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Russert and the Jewish questions

What to say about Tim Russert that hasn’t already been said? Not much.

But two separate Jewish-cringe-inducing moments come to mind that help explain why so many people loved (and some hated) his aggressive interviewing style.

Most recently there was the much-discussed Louis Farrakhan question during the February 26 debate between Barack Obama and Hillary Clinton.

Many liberal bloggers and Obama believers cried foul, saying that Russert had crossed the line, even for him. Of course, plenty of Clinton backers and Jewish conservatives thought it was a perfectly fine line of questioning.

As the post-debate debate raged, my memory flashed back to a February 2003 episode of “Meet the Press,” when Richard Perle was the one sitting in Russert’s hot seat, as the Bush administration prepared for war. This time, though, the NBC bulldog was pressing from the opposite political advantage point.

Here’s what I wrote at the time:

The key moment on “Meet the Press” came when host Tim Russert read from a February 14 column by the editor at large of the Washington Times, Arnaud de Borchgrave, who argued that the “strategic objective” of senior Bush administration officials was to secure Israel’s borders by launching a crusade to democratize the Arab world. Next, Russert turned to one of his guests, Richard Perle, chairman of the Defense Policy Board, a key advisory panel to the Pentagon.

“Can you assure American viewers across our country that we’re in this situation against Saddam Hussein and his removal for American security interests?” Russert asked.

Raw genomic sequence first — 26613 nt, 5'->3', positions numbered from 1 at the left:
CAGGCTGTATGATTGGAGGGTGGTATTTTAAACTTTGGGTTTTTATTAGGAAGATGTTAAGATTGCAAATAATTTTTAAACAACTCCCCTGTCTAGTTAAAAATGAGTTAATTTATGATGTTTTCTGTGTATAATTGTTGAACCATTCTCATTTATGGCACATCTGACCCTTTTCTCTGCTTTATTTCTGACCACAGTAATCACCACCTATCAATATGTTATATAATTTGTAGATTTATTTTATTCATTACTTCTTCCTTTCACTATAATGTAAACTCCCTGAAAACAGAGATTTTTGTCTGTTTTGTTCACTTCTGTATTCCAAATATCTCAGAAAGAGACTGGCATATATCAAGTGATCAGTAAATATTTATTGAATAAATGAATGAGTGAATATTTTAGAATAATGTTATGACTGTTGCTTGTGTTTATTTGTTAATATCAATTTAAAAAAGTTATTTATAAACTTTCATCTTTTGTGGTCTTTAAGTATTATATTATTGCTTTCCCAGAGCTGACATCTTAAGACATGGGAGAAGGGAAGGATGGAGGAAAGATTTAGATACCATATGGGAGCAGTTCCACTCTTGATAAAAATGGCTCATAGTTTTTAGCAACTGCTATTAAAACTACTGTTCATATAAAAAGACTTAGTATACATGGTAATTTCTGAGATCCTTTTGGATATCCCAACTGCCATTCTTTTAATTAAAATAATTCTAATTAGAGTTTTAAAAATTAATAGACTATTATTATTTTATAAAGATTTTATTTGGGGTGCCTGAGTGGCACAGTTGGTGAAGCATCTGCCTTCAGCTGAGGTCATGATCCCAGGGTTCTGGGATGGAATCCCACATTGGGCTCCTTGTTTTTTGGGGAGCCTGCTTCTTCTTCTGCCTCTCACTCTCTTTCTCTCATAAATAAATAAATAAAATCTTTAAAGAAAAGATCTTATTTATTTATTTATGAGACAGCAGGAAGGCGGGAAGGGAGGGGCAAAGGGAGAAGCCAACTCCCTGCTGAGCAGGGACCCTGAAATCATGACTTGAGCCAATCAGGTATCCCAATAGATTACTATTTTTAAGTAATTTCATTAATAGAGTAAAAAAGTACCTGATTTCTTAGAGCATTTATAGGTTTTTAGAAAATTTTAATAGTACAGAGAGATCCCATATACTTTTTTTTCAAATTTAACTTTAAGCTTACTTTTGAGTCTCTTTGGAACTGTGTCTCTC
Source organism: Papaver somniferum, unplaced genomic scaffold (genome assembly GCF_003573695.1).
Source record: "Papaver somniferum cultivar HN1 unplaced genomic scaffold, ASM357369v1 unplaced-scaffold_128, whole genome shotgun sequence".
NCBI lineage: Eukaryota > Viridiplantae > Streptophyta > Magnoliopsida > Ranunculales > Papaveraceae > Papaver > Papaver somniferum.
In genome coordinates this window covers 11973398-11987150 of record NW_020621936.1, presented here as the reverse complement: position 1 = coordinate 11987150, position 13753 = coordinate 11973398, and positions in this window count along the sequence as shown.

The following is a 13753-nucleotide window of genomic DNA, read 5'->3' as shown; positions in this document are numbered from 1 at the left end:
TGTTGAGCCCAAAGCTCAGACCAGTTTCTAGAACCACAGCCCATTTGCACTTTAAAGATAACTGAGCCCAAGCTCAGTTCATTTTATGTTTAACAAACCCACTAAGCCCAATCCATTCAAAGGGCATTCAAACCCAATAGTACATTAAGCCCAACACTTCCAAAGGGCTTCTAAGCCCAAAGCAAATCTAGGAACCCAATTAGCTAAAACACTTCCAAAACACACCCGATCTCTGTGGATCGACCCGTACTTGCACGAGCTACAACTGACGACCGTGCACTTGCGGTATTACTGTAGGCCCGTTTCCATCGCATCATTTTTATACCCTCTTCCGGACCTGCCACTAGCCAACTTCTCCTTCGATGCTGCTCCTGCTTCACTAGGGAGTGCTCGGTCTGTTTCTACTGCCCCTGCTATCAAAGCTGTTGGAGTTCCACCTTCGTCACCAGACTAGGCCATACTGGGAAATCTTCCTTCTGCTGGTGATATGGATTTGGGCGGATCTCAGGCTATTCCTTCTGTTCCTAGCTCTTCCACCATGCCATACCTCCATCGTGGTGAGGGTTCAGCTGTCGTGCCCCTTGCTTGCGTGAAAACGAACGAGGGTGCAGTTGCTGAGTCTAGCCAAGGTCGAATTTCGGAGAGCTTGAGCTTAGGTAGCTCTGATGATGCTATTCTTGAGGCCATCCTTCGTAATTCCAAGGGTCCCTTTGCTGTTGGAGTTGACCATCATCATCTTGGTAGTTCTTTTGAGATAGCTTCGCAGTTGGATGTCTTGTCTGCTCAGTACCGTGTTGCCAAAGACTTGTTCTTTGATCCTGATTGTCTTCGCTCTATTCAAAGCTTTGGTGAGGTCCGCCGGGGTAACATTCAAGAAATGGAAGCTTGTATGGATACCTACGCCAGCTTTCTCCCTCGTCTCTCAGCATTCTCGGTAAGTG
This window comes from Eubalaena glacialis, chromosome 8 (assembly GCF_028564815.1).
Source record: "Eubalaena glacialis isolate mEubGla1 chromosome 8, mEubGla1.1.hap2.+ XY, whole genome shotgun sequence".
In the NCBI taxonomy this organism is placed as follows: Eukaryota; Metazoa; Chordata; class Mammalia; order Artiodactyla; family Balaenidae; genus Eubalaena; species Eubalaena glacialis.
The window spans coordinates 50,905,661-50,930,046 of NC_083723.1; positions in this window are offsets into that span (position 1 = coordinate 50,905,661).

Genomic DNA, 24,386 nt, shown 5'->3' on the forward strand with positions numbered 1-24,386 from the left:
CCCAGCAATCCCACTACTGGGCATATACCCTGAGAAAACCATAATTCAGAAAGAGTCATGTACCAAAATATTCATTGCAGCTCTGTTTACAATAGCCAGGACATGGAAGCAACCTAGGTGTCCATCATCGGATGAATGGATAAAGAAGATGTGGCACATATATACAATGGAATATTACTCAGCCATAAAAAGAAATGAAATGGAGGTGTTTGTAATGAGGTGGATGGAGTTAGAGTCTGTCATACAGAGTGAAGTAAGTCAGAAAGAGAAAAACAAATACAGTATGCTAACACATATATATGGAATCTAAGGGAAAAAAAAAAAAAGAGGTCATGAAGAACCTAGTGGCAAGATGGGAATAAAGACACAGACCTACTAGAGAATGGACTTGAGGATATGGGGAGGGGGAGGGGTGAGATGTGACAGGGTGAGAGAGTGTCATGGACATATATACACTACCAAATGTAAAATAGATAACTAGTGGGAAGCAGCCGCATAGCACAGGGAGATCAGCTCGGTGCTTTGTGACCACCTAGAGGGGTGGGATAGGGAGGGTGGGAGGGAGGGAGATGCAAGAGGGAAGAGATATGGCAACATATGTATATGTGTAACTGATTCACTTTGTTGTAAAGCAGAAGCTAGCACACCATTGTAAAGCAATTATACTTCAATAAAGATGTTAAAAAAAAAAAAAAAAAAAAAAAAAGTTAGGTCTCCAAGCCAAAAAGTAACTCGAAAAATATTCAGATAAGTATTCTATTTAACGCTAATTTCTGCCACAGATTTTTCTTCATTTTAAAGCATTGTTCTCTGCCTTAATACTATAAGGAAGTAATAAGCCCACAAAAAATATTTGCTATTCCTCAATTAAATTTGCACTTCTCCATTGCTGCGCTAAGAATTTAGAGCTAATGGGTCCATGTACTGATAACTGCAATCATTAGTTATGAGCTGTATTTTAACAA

“And what would be the link in terms of Israel?”

It was a startling question, especially when directed at Perle, the poster boy – along with Deputy Secretary of Defense Paul Wolfowitz and Under Secretary of Defense Douglas Feith – for antisemitic critics who insist the United States is being pulled into war by pro-Likud Jewish advisers on orders from Jerusalem. But Russert is no David Duke, nor even a Patrick Buchanan. He is generally regarded as a balanced, first-rate journalist in sync with the zeitgeist of Washington’s media and political elite. If Russert is asking the question on national television, then the toothpaste is out of the tube: The question has entered the discourse in elite Washington circles and is now a legitimate query to be floated in polite company.

Russert asked tough questions. And, yes, once in a while one of them may have been off the mark or inappropriate in someway. But he asked what was on people’s minds – and it didn’t matter which side of the plate his guest swung from, whether it was a Richard Perle or a Barack Obama. One week that could mean giving voice to the world view of Mearsheimer & Walt loyalists, another channeling the anxieties of Commentary readers.

Click here and Jump ahead to 6:18 to hear Russert make the point in his own words (and the words of the show’s founder, Lawrence Spivak).

Baruch Dayan HaEmet.

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